Paddle Battle – Episode #2

In the first of the ‘Paddle Battle’ episodes I spoke about how to position yourself on your surfboard to ensure that you were reducing drag forces. This is really important because without that first step of getting the board horizontal and plaining across the water nicely, these next tips will not make much difference.

So if you haven’t read episode 1 of the ‘Paddle Battle’ series, please click here and read it first!

Today’s blog is all about the optimal positioning of our hands and arms during paddling. It is super important that these aspects are touched on as they will not only make catching waves and getting back out to the line-up easier, but also reduce the chances of being injured during a surf.


The old theory that a cupped hand is better for swimming/surfing because it acts like a paddle and grabs more water, is actually not true in this circumstance. We want the hands to be nice and relaxed when they enter the water, this is because one, it is more comfortable and will lead to reduced fatigue towards the end of a surf but two, because it creates a bigger surface area to produce more propulsion in the forwards direction. That is important during the propulsion phase but even more so when you begin to finish the underwater part of the paddle and transition through the back part of the paddle phase. Here you want to have a relaxed hand because it is easier to retract it from the water and that final part of the underwater aspect you do not want to be pulling through the water because that just creates a downward push which in turn increases drag on the board instead of plaining horizontally.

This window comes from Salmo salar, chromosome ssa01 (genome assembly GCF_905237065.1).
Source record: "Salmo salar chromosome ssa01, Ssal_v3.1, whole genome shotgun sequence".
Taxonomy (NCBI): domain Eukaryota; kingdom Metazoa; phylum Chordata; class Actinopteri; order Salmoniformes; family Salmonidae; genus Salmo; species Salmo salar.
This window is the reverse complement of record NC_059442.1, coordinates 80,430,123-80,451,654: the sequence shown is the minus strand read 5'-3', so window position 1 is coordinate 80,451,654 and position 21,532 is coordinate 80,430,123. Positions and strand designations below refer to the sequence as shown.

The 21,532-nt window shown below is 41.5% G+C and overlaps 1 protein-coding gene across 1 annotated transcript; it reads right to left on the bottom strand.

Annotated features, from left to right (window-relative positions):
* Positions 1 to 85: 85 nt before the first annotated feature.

The biggest mistake that can be made when generally paddling around during a session is to have a straight arm during the stroke. Deeper arms, do not necessary translate to improved paddling. In fact, having a straight arm during the stroke of paddling puts you at risk of injuring the shoulder – this position engages the Latissimus Dorsi, Pectoralis and Upper Trapezius muscles and switches off the ‘Rotator Cuff’ muscles. When this occurs we lose the internal control and stability of the joint which can then lead to impingement or other damage. Arm positioning is super important – keeping the elbow as the widest part of your body during the entire stroke is a way of maintaining a good strong position at the shoulder joint and not allowing fatigue to create injury or affect performance.

If you are battling with injury, fatigue or not feeling strong on the board during a surf then try adjusting your hand/arm position and see the benefits!

Are you a surfer, or wanting to get in to surfing? Book in to see Simon today for his expert help - book online here, or call us on (08) 9448 2994.

#surfing #surf #paddling

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